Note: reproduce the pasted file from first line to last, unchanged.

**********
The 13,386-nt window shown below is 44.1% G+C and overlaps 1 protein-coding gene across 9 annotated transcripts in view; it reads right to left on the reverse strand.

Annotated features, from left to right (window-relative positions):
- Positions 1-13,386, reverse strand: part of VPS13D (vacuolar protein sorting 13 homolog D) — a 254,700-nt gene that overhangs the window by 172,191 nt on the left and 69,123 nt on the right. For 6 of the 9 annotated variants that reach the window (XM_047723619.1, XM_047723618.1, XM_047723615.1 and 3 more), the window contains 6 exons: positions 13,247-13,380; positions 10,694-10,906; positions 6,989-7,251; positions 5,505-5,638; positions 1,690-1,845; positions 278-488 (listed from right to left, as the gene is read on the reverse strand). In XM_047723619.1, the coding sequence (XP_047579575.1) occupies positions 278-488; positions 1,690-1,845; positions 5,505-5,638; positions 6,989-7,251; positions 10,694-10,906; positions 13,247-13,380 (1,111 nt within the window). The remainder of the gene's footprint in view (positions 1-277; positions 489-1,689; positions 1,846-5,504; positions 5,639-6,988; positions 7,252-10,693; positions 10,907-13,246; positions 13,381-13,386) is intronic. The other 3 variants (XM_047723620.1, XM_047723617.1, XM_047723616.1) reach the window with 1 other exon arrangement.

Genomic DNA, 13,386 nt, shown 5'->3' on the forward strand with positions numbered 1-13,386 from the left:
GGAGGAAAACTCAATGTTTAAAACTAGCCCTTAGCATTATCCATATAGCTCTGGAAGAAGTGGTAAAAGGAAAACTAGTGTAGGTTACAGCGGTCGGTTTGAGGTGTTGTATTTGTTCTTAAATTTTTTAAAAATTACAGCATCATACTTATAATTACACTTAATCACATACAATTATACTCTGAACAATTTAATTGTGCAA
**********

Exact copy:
The 13,386-nt window shown below is 44.1% G+C and overlaps 1 protein-coding gene across 9 annotated transcripts in view; it reads right to left on the reverse strand.

Annotated features, from left to right (window-relative positions):
- Positions 1-13,386, reverse strand: part of VPS13D (vacuolar protein sorting 13 homolog D) — a 254,700-nt gene that overhangs the window by 172,191 nt on the left and 69,123 nt on the right. For 6 of the 9 annotated variants that reach the window (XM_047723619.1, XM_047723618.1, XM_047723615.1 and 3 more), the window contains 6 exons: positions 13,247-13,380; positions 10,694-10,906; positions 6,989-7,251; positions 5,505-5,638; positions 1,690-1,845; positions 278-488 (listed from right to left, as the gene is read on the reverse strand). In XM_047723619.1, the coding sequence (XP_047579575.1) occupies positions 278-488; positions 1,690-1,845; positions 5,505-5,638; positions 6,989-7,251; positions 10,694-10,906; positions 13,247-13,380 (1,111 nt within the window). The remainder of the gene's footprint in view (positions 1-277; positions 489-1,689; positions 1,846-5,504; positions 5,639-6,988; positions 7,252-10,693; positions 10,907-13,246; positions 13,381-13,386) is intronic. The other 3 variants (XM_047723620.1, XM_047723617.1, XM_047723616.1) reach the window with 1 other exon arrangement.

Genomic DNA, 13,386 nt, shown 5'->3' on the forward strand with positions numbered 1-13,386 from the left:
GGAGGAAAACTCAATGTTTAAAACTAGCCCTTAGCATTATCCATATAGCTCTGGAAGAAGTGGTAAAAGGAAAACTAGTGTAGGTTACAGCGGTCGGTTTGAGGTGTTGTATTTGTTCTTAAATTTTTTAAAAATTACAGCATCATACTTATAATTACACTTAATCACATACAATTATACTCTGAACAATTTAATTGTGCAA